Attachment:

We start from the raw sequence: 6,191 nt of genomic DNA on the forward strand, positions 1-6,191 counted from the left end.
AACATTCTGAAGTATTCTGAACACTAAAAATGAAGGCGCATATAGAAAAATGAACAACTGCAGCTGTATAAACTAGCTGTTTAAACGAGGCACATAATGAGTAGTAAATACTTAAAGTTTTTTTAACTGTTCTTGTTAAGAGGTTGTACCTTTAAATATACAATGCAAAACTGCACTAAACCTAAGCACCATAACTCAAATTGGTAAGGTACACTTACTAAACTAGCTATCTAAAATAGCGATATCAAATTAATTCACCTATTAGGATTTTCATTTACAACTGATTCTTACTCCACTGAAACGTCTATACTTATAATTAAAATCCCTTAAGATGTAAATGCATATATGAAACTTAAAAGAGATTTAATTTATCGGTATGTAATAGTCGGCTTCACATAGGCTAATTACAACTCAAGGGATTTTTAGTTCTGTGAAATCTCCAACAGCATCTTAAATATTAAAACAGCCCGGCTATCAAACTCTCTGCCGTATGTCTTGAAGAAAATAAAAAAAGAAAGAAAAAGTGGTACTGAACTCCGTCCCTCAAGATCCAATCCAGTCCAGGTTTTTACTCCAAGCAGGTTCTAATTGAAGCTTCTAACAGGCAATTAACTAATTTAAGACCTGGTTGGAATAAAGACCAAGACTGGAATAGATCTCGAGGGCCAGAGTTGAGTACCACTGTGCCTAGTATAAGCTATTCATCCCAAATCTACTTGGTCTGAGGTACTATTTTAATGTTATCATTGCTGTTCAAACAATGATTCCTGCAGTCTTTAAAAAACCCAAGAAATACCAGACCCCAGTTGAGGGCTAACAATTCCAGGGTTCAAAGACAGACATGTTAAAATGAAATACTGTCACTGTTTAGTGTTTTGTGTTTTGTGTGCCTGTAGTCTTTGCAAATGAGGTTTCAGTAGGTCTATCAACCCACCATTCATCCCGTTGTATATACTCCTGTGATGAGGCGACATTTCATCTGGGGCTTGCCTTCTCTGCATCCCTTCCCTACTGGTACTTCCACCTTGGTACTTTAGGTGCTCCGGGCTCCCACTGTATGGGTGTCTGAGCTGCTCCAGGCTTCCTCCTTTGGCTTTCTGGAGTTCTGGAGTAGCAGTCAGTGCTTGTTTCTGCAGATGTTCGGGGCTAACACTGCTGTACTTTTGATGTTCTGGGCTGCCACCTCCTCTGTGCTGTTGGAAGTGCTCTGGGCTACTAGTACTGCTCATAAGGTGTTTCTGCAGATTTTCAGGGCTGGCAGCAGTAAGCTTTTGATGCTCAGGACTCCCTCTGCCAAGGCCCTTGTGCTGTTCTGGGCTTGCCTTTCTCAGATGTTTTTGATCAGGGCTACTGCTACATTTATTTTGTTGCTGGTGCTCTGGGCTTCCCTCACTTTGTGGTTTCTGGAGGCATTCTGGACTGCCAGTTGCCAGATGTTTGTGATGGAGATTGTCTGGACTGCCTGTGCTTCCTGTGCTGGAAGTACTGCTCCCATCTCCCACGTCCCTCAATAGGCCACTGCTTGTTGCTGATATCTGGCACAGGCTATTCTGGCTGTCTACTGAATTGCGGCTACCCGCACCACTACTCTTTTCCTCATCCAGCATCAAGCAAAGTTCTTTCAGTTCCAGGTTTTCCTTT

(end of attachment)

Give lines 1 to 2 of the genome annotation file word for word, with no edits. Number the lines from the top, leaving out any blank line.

We start from the raw sequence: 6,191 nt of genomic DNA on the forward strand, positions 1-6,191 counted from the left end.
AACATTCTGAAGTATTCTGAACACTAAAAATGAAGGCGCATATAGAAAAATGAACAACTGCAGCTGTATAAACTAGCTGTTTAAACGAGGCACATAATGAGTAGTAAATACTTAAAGTTTTTTTAACTGTTCTTGTTAAGAGGTTGTACCTTTAAATATACAATGCAAAACTGCACTAAACCTAAGCACCATAACTCAAATTGGTAAGGTACACTTACTAAACTAGCTATCTAAAATAGCGATATCAAATTAATTCACCTATTAGGATTTTCATTTACAACTGATTCTTACTCCACTGAAACGTCTATACTTATAATTAAAATCCCTTAAGATGTAAATGCATATATGAAACTTAAAAGAGATTTAATTTATCGGTATGTAATAGTCGGCTTCACATAGGCTAATTACAACTCAAGGGATTTTTAGTTCTGTGAAATCTCCAACAGCATCTTAAATATTAAAACAGCCCGGCTATCAAACTCTCTGCCGTATGTCTTGAAGAAAATAAAAAAAGAAAGAAAAAGTGGTACTGAACTCCGTCCCTCAAGATCCAATCCAGTCCAGGTTTTTACTCCAAGCAGGTTCTAATTGAAGCTTCTAACAGGCAATTAACTAATTTAAGACCTGGTTGGAATAAAGACCAAGACTGGAATAGATCTCGAGGGCCAGAGTTGAGTACCACTGTGCCTAGTATAAGCTATTCATCCCAAATCTACTTGGTCTGAGGTACTATTTTAATGTTATCATTGCTGTTCAAACAATGATTCCTGCAGTCTTTAAAAAACCCAAGAAATACCAGACCCCAGTTGAGGGCTAACAATTCCAGGGTTCAAAGACAGACATGTTAAAATGAAATACTGTCACTGTTTAGTGTTTTGTGTTTTGTGTGCCTGTAGTCTTTGCAAATGAGGTTTCAGTAGGTCTATCAACCCACCATTCATCCCGTTGTATATACTCCTGTGATGAGGCGACATTTCATCTGGGGCTTGCCTTCTCTGCATCCCTTCCCTACTGGTACTTCCACCTTGGTACTTTAGGTGCTCCGGGCTCCCACTGTATGGGTGTCTGAGCTGCTCCAGGCTTCCTCCTTTGGCTTTCTGGAGTTCTGGAGTAGCAGTCAGTGCTTGTTTCTGCAGATGTTCGGGGCTAACACTGCTGTACTTTTGATGTTCTGGGCTGCCACCTCCTCTGTGCTGTTGGAAGTGCTCTGGGCTACTAGTACTGCTCATAAGGTGTTTCTGCAGATTTTCAGGGCTGGCAGCAGTAAGCTTTTGATGCTCAGGACTCCCTCTGCCAAGGCCCTTGTGCTGTTCTGGGCTTGCCTTTCTCAGATGTTTTTGATCAGGGCTACTGCTACATTTATTTTGTTGCTGGTGCTCTGGGCTTCCCTCACTTTGTGGTTTCTGGAGGCATTCTGGACTGCCAGTTGCCAGATGTTTGTGATGGAGATTGTCTGGACTGCCTGTGCTTCCTGTGCTGGAAGTACTGCTCCCATCTCCCACGTCCCTCAATAGGCCACTGCTTGTTGCTGATATCTGGCACAGGCTATTCTGGCTGTCTACTGAATTGCGGCTACCCGCACCACTACTCTTTTCCTCATCCAGCATCAAGCAAAGTTCTTTCAGTTCCAGGTTTTCCTTT